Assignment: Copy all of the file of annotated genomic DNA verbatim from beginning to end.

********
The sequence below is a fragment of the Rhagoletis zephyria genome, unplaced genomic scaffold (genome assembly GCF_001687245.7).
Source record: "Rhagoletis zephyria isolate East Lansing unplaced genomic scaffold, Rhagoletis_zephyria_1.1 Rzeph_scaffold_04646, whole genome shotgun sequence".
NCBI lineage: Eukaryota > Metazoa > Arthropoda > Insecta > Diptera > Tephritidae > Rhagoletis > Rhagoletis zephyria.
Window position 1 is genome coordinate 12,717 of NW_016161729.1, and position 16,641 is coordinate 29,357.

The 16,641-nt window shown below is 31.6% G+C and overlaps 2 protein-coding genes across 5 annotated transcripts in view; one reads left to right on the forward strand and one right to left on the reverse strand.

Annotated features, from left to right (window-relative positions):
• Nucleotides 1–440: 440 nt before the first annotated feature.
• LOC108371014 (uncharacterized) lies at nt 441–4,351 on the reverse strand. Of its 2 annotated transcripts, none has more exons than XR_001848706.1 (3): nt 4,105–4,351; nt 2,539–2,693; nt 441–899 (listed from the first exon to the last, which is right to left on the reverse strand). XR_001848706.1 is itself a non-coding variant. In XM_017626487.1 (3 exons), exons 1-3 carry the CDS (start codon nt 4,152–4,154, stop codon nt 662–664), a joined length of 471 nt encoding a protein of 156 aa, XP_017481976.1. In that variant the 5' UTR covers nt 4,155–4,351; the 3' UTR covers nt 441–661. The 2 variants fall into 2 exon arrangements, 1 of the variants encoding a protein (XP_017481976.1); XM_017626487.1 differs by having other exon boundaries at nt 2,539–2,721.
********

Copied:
The sequence below is a fragment of the Rhagoletis zephyria genome, unplaced genomic scaffold (genome assembly GCF_001687245.7).
Source record: "Rhagoletis zephyria isolate East Lansing unplaced genomic scaffold, Rhagoletis_zephyria_1.1 Rzeph_scaffold_04646, whole genome shotgun sequence".
NCBI lineage: Eukaryota > Metazoa > Arthropoda > Insecta > Diptera > Tephritidae > Rhagoletis > Rhagoletis zephyria.
Window position 1 is genome coordinate 12,717 of NW_016161729.1, and position 16,641 is coordinate 29,357.

The 16,641-nt window shown below is 31.6% G+C and overlaps 2 protein-coding genes across 5 annotated transcripts in view; one reads left to right on the forward strand and one right to left on the reverse strand.

Annotated features, from left to right (window-relative positions):
• Nucleotides 1–440: 440 nt before the first annotated feature.
• LOC108371014 (uncharacterized) lies at nt 441–4,351 on the reverse strand. Of its 2 annotated transcripts, none has more exons than XR_001848706.1 (3): nt 4,105–4,351; nt 2,539–2,693; nt 441–899 (listed from the first exon to the last, which is right to left on the reverse strand). XR_001848706.1 is itself a non-coding variant. In XM_017626487.1 (3 exons), exons 1-3 carry the CDS (start codon nt 4,152–4,154, stop codon nt 662–664), a joined length of 471 nt encoding a protein of 156 aa, XP_017481976.1. In that variant the 5' UTR covers nt 4,155–4,351; the 3' UTR covers nt 441–661. The 2 variants fall into 2 exon arrangements, 1 of the variants encoding a protein (XP_017481976.1); XM_017626487.1 differs by having other exon boundaries at nt 2,539–2,721.